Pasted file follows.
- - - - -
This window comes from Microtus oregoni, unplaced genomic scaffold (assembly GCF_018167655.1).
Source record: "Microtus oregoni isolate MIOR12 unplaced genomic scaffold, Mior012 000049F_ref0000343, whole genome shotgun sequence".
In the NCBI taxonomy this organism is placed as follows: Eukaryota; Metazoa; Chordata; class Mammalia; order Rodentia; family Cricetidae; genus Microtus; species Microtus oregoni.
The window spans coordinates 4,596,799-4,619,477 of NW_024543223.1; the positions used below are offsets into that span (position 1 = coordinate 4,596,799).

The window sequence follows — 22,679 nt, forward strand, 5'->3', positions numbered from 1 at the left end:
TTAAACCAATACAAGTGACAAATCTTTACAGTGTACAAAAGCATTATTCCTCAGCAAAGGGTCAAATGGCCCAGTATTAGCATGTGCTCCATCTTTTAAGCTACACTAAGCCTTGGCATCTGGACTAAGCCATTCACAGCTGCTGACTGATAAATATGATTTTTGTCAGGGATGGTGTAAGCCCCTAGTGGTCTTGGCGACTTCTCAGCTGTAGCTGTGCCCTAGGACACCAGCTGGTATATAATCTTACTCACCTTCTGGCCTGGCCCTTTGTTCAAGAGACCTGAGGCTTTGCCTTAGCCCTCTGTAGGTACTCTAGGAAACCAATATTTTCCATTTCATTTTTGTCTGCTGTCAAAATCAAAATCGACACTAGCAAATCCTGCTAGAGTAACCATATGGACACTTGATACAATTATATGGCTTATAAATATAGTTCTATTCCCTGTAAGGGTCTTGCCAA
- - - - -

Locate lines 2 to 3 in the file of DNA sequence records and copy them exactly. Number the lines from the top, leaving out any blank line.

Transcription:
Source record: "Microtus oregoni isolate MIOR12 unplaced genomic scaffold, Mior012 000049F_ref0000343, whole genome shotgun sequence".
In the NCBI taxonomy this organism is placed as follows: Eukaryota; Metazoa; Chordata; class Mammalia; order Rodentia; family Cricetidae; genus Microtus; species Microtus oregoni.